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Bank files suit over Interchange Amendment; calls it "unconstitutional"

Last week Sen. Richard Durbin (D-IL), defended the debit card interchange amendment that bears his name, while suggesting that the bank that has brought suit against it in federal court does not really understand it. Minnesota based TCF National Bank brought legal action against the Federal Reserve, the agency charged with implementing the law, alleging that the debit card interchange regulating amendment is unconstitutional.

 

In response to the lawsuit Durbin released the following statement:
"TCF’s complaint not only fundamentally misunderstands the law regarding interchange fees, but it also ignores the facts,” Durbin said. “The law in no way addresses the fees TCF, or any other bank, can charge and it does not set interchange rates. Our language simply ensures that debit interchange fees charged to retailers by the card networks – not the banks -- are ‘reasonable and proportional’ to the cost of processing transactions and provides competition in an area of the market where there’s none.

Congress approved this language by a wide bipartisan margin in reaction to the frustrations of millions of merchants and consumers who were getting nickled and dimed by the anticompetitive interchange system set up by big banks and credit card companies – including TCF. I look forward to this provision’s day in court and am confident that our language will be found to be fair and Constitutional.”

According to the TCF complaint, the law is unconstitutional because it only applies to banks of a certain size and does not allow recovery of cost and profit for affected financial institutions.TCF also cited a lack of legislative history for the amendment. A single, brief hearing was held in the weeks leading up to the financial reform legislation vote, and the interchange legislation also saw little debate in Congress prior to its passage.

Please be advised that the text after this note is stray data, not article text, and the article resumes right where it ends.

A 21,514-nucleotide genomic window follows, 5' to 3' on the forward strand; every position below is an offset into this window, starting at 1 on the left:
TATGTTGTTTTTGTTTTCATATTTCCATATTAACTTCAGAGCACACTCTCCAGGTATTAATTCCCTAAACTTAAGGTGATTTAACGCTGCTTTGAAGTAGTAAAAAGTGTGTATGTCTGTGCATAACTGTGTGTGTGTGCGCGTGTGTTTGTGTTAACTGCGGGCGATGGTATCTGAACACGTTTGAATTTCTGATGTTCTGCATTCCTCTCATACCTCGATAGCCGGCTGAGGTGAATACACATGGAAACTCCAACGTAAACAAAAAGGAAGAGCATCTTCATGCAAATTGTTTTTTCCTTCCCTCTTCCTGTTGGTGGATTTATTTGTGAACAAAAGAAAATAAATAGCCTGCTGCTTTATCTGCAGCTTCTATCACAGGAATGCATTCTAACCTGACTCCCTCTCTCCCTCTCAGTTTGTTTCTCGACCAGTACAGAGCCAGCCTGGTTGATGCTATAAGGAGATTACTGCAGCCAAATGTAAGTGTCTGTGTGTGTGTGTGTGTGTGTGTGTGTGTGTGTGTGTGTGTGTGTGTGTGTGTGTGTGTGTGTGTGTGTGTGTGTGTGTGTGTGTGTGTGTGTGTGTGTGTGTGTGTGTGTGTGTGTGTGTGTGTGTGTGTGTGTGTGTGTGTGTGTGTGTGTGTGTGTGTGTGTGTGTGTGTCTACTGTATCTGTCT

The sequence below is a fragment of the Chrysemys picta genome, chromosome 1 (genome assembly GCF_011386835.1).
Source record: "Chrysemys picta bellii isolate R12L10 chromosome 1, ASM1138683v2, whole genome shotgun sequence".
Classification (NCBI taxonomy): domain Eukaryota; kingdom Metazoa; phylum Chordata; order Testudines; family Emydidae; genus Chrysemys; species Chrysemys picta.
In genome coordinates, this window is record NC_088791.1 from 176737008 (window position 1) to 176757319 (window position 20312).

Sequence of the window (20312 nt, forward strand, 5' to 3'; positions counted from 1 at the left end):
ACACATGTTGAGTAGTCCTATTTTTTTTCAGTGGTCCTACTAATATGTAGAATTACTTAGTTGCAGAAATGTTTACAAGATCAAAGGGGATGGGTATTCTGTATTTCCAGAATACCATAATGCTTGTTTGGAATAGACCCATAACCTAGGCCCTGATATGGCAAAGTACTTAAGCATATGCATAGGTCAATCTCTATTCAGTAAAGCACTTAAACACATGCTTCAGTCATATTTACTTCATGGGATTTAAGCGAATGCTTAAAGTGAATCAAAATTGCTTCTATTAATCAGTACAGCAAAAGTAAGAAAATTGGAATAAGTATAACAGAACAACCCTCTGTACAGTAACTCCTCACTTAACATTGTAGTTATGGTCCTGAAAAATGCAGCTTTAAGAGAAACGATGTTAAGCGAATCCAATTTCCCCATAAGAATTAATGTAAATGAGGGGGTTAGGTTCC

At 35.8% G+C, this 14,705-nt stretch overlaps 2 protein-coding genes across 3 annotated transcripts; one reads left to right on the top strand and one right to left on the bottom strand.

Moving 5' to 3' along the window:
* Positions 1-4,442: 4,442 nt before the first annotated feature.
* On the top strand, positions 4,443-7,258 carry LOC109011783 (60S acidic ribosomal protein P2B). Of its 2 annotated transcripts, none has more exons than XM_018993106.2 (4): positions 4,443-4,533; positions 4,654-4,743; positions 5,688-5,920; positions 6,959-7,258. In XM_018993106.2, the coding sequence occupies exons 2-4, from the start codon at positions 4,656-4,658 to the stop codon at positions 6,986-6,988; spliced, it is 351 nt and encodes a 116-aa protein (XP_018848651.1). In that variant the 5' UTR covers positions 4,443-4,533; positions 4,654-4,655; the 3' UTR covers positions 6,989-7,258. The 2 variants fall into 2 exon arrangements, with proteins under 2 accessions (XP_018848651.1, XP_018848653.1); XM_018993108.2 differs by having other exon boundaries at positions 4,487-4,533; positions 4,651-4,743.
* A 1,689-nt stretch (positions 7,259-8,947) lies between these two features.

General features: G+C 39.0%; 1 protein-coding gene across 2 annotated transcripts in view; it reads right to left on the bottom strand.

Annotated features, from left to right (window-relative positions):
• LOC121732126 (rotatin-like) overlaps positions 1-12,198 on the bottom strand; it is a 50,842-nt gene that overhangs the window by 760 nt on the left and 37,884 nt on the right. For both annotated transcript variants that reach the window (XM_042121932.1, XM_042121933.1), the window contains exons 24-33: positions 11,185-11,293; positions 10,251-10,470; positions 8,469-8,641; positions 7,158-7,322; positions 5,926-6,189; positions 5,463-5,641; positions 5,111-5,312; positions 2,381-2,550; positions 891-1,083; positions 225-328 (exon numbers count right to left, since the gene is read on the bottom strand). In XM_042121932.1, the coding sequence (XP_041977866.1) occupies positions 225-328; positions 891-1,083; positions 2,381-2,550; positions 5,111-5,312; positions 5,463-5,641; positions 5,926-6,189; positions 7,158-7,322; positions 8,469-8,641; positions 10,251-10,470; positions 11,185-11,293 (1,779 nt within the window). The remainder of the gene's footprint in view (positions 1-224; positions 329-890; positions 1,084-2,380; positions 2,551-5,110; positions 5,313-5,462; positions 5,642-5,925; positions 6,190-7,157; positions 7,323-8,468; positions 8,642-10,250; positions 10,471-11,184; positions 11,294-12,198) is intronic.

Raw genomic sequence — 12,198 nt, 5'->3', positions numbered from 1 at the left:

The complaint also noted that while Durbin claimed his amendment would reduce fees charged by credit card issuers and debit network operators, the legislation only addresses the fees charged by debit card issuers. "There is no obligation under the amendment to pass cost savings on to consumers," the complaint adds.

 

The interchange legislation, which was passed as part of comprehensive financial regulatory legislation earlier this year, directs the Federal Reserve Board to write rules on interchange fees for debit card purchases. While the interchange provision exempts small credit unions and other financial institutions with under $10 billion in assets from any interchange changes, these institutions would still be impacted directly by whatever rates are established. TCF in the complaint called this $10 billion threshold "arbitrary."

 

CUNA's SVP/Deputy General Counsel Mary Dunn said that the lawsuit aims to delay the Fed from writing regulations until a full hearing on the interchange provisions can occur.

The federal government has 60 days to respond to the complaint.

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